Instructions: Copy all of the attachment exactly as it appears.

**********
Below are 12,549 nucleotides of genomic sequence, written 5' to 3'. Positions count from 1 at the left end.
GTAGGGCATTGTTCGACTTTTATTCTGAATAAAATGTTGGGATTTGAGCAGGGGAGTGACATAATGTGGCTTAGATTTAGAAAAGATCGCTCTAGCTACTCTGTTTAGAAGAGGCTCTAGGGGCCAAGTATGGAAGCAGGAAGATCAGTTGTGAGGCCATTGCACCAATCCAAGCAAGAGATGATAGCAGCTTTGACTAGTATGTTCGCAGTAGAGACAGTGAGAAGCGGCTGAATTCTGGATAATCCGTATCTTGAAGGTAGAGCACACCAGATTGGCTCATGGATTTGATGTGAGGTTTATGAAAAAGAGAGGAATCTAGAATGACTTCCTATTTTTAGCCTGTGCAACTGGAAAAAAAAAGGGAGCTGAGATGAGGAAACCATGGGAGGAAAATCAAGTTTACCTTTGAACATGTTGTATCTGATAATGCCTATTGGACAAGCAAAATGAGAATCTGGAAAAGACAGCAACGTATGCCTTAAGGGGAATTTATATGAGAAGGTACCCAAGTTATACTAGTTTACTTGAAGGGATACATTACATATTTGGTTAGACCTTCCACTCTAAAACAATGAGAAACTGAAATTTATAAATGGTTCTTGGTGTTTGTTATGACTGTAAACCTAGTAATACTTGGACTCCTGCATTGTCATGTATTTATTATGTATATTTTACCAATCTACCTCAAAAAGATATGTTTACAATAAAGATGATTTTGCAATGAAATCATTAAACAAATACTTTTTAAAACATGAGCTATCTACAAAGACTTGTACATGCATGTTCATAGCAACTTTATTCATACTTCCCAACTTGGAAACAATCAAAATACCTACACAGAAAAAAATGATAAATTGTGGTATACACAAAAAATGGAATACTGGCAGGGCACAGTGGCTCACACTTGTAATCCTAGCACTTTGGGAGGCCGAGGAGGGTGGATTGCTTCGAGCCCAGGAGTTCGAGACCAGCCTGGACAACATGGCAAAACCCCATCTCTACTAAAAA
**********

Below are 12,549 nucleotides of genomic sequence, written 5' to 3'. Positions count from 1 at the left end.
GTAGGGCATTGTTCGACTTTTATTCTGAATAAAATGTTGGGATTTGAGCAGGGGAGTGACATAATGTGGCTTAGATTTAGAAAAGATCGCTCTAGCTACTCTGTTTAGAAGAGGCTCTAGGGGCCAAGTATGGAAGCAGGAAGATCAGTTGTGAGGCCATTGCACCAATCCAAGCAAGAGATGATAGCAGCTTTGACTAGTATGTTCGCAGTAGAGACAGTGAGAAGCGGCTGAATTCTGGATAATCCGTATCTTGAAGGTAGAGCACACCAGATTGGCTCATGGATTTGATGTGAGGTTTATGAAAAAGAGAGGAATCTAGAATGACTTCCTATTTTTAGCCTGTGCAACTGGAAAAAAAAAGGGAGCTGAGATGAGGAAACCATGGGAGGAAAATCAAGTTTACCTTTGAACATGTTGTATCTGATAATGCCTATTGGACAAGCAAAATGAGAATCTGGAAAAGACAGCAACGTATGCCTTAAGGGGAATTTATATGAGAAGGTACCCAAGTTATACTAGTTTACTTGAAGGGATACATTACATATTTGGTTAGACCTTCCACTCTAAAACAATGAGAAACTGAAATTTATAAATGGTTCTTGGTGTTTGTTATGACTGTAAACCTAGTAATACTTGGACTCCTGCATTGTCATGTATTTATTATGTATATTTTACCAATCTACCTCAAAAAGATATGTTTACAATAAAGATGATTTTGCAATGAAATCATTAAACAAATACTTTTTAAAACATGAGCTATCTACAAAGACTTGTACATGCATGTTCATAGCAACTTTATTCATACTTCCCAACTTGGAAACAATCAAAATACCTACACAGAAAAAAATGATAAATTGTGGTATACACAAAAAATGGAATACTGGCAGGGCACAGTGGCTCACACTTGTAATCCTAGCACTTTGGGAGGCCGAGGAGGGTGGATTGCTTCGAGCCCAGGAGTTCGAGACCAGCCTGGACAACATGGCAAAACCCCATCTCTACTAAAAA